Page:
Our approach to artificial intelligence has been to integrate it gradually into our product, and only after the product has received its initial regulatory clearances, right? Just to be very clear. Focusing on use cases and features that deliver very high value for surgeons and users, but also have a chance to get through regulatory requirements. 

I think there's a lot of excitement and hype in the robotics space around artificial intelligence and data-driven approaches, but the reality is there's not a lot of, or probably not a single product out there, that integrates it as a commercial feature because, you know, validation has been a challenge and regulatory approvals as well.  

I'll give you two examples of how we think about it. The first thing is you can, for instance, automate the setup of the system using artificial intelligence. Every single surgeon is going to have their preferences in terms of where they place the ports for the surgery. Every surgeon is going to have a different height. They will position the beds in a different way. They will angulate the bed in a different way.

Of course, the patient's abdomen, when it's inflated, is going to have a different form factor. The room setup might be different as well. The procedure type might mandate specific placement of the arms of a robot. And so, that is something that you can set by default, you know. You can start from default positions for your system, but there is an ability for the system to learn over time and improve and automate that initial setup of the robot.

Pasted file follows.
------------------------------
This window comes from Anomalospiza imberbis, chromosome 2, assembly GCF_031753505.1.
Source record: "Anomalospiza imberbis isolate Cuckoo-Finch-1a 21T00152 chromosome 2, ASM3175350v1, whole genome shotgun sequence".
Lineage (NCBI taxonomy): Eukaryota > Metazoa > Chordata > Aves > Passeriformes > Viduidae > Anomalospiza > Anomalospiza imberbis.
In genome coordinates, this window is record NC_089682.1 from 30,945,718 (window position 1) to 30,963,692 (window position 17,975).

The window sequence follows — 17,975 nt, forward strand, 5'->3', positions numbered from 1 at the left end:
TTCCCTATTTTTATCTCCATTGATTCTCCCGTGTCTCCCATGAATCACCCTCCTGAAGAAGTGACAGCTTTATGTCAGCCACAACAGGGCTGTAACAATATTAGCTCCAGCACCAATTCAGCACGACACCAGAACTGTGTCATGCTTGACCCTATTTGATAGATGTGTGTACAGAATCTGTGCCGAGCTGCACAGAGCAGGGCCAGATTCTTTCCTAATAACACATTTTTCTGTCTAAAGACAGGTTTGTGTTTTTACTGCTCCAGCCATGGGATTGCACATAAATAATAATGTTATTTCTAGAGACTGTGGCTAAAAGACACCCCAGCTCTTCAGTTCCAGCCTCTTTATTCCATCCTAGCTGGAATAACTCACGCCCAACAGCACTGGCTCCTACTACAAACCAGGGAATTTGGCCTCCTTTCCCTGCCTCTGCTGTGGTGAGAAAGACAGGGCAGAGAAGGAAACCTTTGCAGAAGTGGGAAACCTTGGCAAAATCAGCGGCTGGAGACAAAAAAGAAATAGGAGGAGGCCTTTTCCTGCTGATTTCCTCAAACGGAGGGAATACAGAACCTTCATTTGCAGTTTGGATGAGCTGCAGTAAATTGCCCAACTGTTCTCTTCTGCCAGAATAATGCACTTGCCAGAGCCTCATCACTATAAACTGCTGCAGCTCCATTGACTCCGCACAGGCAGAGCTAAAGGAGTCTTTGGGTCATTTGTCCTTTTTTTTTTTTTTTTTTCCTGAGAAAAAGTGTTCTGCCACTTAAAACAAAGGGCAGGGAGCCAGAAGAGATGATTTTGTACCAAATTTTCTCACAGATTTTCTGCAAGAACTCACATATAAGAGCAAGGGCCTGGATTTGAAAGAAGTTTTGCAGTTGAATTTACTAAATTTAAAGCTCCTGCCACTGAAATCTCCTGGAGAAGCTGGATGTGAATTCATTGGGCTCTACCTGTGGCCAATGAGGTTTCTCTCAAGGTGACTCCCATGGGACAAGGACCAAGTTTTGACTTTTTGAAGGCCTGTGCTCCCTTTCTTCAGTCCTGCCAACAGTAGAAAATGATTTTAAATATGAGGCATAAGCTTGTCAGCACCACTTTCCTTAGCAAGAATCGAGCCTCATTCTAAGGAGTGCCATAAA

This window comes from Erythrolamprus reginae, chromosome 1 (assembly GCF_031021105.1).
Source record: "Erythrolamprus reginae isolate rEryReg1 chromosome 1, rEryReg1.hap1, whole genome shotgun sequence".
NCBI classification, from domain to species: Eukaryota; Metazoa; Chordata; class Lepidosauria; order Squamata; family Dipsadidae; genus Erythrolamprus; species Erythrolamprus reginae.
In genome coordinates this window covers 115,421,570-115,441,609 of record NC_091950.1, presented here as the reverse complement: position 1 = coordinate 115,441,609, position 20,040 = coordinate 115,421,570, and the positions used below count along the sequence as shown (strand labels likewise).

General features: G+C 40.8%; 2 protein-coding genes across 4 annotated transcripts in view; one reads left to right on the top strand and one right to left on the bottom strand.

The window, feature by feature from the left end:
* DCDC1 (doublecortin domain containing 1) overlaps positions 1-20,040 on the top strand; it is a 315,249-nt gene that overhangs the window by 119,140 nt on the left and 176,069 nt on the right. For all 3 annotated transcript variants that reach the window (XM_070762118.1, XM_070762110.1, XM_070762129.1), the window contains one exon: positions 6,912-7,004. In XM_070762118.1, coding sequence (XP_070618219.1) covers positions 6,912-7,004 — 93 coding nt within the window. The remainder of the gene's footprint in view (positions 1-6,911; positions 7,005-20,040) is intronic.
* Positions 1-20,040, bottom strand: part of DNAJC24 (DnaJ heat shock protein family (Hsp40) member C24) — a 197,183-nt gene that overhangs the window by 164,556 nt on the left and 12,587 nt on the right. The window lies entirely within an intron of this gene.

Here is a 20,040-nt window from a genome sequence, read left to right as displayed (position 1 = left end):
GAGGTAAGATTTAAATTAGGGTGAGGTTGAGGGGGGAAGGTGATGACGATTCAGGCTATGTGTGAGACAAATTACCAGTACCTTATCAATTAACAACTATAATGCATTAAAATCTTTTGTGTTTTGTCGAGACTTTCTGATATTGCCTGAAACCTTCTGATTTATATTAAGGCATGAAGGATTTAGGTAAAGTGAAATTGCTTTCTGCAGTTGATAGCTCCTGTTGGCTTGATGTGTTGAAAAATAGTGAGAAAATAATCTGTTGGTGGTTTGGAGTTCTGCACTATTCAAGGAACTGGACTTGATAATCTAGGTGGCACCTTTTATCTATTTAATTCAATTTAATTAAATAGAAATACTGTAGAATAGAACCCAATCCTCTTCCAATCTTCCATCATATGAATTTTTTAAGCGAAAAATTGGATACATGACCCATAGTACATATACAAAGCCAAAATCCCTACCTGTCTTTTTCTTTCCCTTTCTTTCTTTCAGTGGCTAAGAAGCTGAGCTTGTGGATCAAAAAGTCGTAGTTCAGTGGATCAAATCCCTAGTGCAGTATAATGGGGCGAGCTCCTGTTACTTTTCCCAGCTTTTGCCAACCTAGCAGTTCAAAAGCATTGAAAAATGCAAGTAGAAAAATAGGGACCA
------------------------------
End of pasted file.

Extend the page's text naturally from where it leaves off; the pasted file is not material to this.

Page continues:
And if you think about it, it might seem like an ancillary feature and benefit, but it's actually absolutely central, right? Because when you take traditional robots, what they call the docking time for a Da Vinci System is something like 45 minutes. The turnaround time, you know, between cases is a lot longer than the cases themselves. And it's a big pain point and bottleneck for surgical robot adoption.

So that's one example, and that is a part of our initial commercial system. It does not have very critical regulatory implications because it's something that is done before the procedure, before the system is even brought very close to the patient.

Another example would be, you know, I mentioned earlier that the vision has to be managed for the surgeon, and we need to anticipate what they're going to be wanting to see on the screen. And basically, what they want to see are the tips of their handheld instruments. The main risk is for them to be outside of the screen, and then you don't know what's happening, and that is where, basically, you can have uncontrolled motion and damage to tissue.

So, keeping those handheld instruments at the center of the screen is absolutely critical for safety, but that is also something that you can learn and that you can automate on the fly to keep the instruments centered in the field of view that the surgeon is looking at. So, this is a lot more involved in terms of potential implications to the patient. This is not a part of our initial commercial system, but clearly something we've been working on. It is something that we've had an opportunity to try in our preclinical work, and that the surgeons get very excited about.